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Title: Studies in ruminant nutrition, with particular reference to the use of a concentrated liquid protein, mineral and vitamin solution
Author: Bass, Jean Margaret
ISNI:       0000 0001 3450 394X
Awarding Body: University of Glasgow
Current Institution: University of Glasgow
Date of Award: 1980
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The work in this thesis investigates the use of a novel concentrated feed supplement (LS) which contains urea, calcium, 'phosphorus, sodium, trace elements and vitamins in a fully soluble liquid form principally 1100 g crude protein, 30 g Ca and 15 g P/kg. Such a concentrated liquid supplement night have advantages over a solid in that it could have a wide range of possible means of application to feeds for both large and small farm units. Considerable reliance is presently placed on providing supplementary nutrients in the form of free-access blocks or liquids in an effort to save labour on farms. Experimental studies are discussed that show that for these materials intake by ruminants in groups is far from uniform, many consume none of the materials offered. Methods of incorporating the liquid supplement into ruminant diets are examined in relation to the voluntary intake of oat straw, digestibility and animal performance and their subsequent use in production trials are investigated. In Section 1, LS supplementation was assessed in conjunction with alkali treatment of straw. Recent work has indicated that the addition- of alkali to straw increases its digestibility. However, when alkali treatment is used to improve the energy value of straw to allow a greater consumption there should in turn be a reduced requirement for cereals. This results in a reduced protein and mineral content in the diet and therefore the need for additional protein, mineral and vitamin supplementation. It was shown that LS supplementation ox straw (at chopping) was both practical and nutritionally advantageous and when the straw was simultaneously treated with NaCH the effect was additive, in terms of improved intake rather than improved digestibility. However, because on-farm treatment of straw with NaCH using existing machinery and equipment currently available is relatively expensive and presents some safety hazards to the operator, Ca(OH)2 treatments were investigated as an alternative. Ca(CH)2 treatment had no effect on straw digestibility, probably as a consequence of its relatively low solubility. Subsequently the ensiling of Ca(CH)2 treated straw was examined. The results were not promising and the treated materials were completely unsuited for animal feeding. In Section 2 various methods of presenting LS to ruminants were studied in relation to the voluntary intake and digestibility of straw-based diets (these included : LS in the drinking water; in a barley cube; in a molasses lick and sprayed on to oat straw). All methods of supplementation except LS via the water were found to be satisfactory in increasing intake or improving the digestibility of oat straw. In terms of animal acceptance, response and practical application the most practicable method of giving LS to ruminants was on the straw. In Section 3 the effect of LS supplementation on given production parameters was examined. LS supplementation of whole oats given to lactating ewes (suckling twin lambs) produced equivalent growth rates of lambs to that recorded when soya bean meal was the supplementary nitrogen source. The rate of use of LS was governed by the amount of supplementary nitrogen required in a given particular circumstance. Therefore the diet plus the LS addition may not provide the full amounts of calcium and phosphorus to meet current A.R.C. (1965) recommendations. The adequacy of LS was examined when given to ruminants receiving less Ca and/or P than the recommended intakes. It was found that LS was a convenient and adequate method of supplementation, when given on bruised barley and sugar beet pulp and that in general, although mineral intakes were lower than the current A.R.C. (1965) recommendations no deleterious affects were noted in the given production parameters that were investigated over extended periods with both pregnant and lactating and growing ruminants. It is concluded that the use of this fully soluble liquid containing urea, minerals and vitamins is a convenient and adequate method of supplementing ruminant diets and has wide range of uses with regard to both nutrient content and method of incorporation.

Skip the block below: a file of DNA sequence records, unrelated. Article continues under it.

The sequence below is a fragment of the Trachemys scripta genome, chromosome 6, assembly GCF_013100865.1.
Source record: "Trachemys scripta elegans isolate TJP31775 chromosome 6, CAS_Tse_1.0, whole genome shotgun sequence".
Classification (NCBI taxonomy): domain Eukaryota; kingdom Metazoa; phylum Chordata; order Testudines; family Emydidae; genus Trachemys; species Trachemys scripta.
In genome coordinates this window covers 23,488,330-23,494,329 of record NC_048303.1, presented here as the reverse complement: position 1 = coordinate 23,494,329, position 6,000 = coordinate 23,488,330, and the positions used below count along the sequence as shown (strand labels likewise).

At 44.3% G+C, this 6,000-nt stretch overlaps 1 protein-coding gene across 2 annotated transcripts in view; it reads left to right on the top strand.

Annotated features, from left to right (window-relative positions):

Supervisor: Not available Sponsor: Not available
Qualification Name: Thesis (Ph.D.) Qualification Level: Doctoral
Keywords: Human anatomy & human histology